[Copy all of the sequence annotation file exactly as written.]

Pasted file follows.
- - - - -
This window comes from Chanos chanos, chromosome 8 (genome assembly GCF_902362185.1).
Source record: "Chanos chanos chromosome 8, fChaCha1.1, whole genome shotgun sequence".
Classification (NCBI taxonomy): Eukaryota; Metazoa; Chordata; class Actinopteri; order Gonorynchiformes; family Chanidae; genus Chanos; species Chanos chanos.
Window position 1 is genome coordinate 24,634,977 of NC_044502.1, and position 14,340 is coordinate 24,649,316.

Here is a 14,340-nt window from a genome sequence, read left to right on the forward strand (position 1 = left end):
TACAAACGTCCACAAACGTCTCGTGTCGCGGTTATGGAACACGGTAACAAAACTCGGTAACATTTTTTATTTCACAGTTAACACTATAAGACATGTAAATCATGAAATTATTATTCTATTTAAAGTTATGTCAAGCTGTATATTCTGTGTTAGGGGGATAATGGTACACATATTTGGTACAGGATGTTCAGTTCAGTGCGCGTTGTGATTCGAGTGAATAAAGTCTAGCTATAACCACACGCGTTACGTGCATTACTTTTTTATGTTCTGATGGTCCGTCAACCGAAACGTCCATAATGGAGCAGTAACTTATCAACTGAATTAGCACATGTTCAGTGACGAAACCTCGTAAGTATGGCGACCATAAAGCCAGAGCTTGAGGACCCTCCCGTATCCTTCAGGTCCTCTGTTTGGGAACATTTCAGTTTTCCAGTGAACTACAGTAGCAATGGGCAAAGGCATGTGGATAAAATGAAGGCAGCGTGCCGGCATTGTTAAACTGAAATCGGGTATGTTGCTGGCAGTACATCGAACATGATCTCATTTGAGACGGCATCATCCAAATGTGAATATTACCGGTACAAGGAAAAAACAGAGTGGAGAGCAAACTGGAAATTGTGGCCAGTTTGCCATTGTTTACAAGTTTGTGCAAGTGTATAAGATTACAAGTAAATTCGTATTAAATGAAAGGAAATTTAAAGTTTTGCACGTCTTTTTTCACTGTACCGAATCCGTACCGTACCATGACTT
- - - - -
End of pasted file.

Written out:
This window comes from Chanos chanos, chromosome 8 (genome assembly GCF_902362185.1).
Source record: "Chanos chanos chromosome 8, fChaCha1.1, whole genome shotgun sequence".
Classification (NCBI taxonomy): Eukaryota; Metazoa; Chordata; class Actinopteri; order Gonorynchiformes; family Chanidae; genus Chanos; species Chanos chanos.
Window position 1 is genome coordinate 24,634,977 of NC_044502.1, and position 14,340 is coordinate 24,649,316.

Here is a 14,340-nt window from a genome sequence, read left to right on the forward strand (position 1 = left end):
TACAAACGTCCACAAACGTCTCGTGTCGCGGTTATGGAACACGGTAACAAAACTCGGTAACATTTTTTATTTCACAGTTAACACTATAAGACATGTAAATCATGAAATTATTATTCTATTTAAAGTTATGTCAAGCTGTATATTCTGTGTTAGGGGGATAATGGTACACATATTTGGTACAGGATGTTCAGTTCAGTGCGCGTTGTGATTCGAGTGAATAAAGTCTAGCTATAACCACACGCGTTACGTGCATTACTTTTTTATGTTCTGATGGTCCGTCAACCGAAACGTCCATAATGGAGCAGTAACTTATCAACTGAATTAGCACATGTTCAGTGACGAAACCTCGTAAGTATGGCGACCATAAAGCCAGAGCTTGAGGACCCTCCCGTATCCTTCAGGTCCTCTGTTTGGGAACATTTCAGTTTTCCAGTGAACTACAGTAGCAATGGGCAAAGGCATGTGGATAAAATGAAGGCAGCGTGCCGGCATTGTTAAACTGAAATCGGGTATGTTGCTGGCAGTACATCGAACATGATCTCATTTGAGACGGCATCATCCAAATGTGAATATTACCGGTACAAGGAAAAAACAGAGTGGAGAGCAAACTGGAAATTGTGGCCAGTTTGCCATTGTTTACAAGTTTGTGCAAGTGTATAAGATTACAAGTAAATTCGTATTAAATGAAAGGAAATTTAAAGTTTTGCACGTCTTTTTTCACTGTACCGAATCCGTACCGTACCATGACTT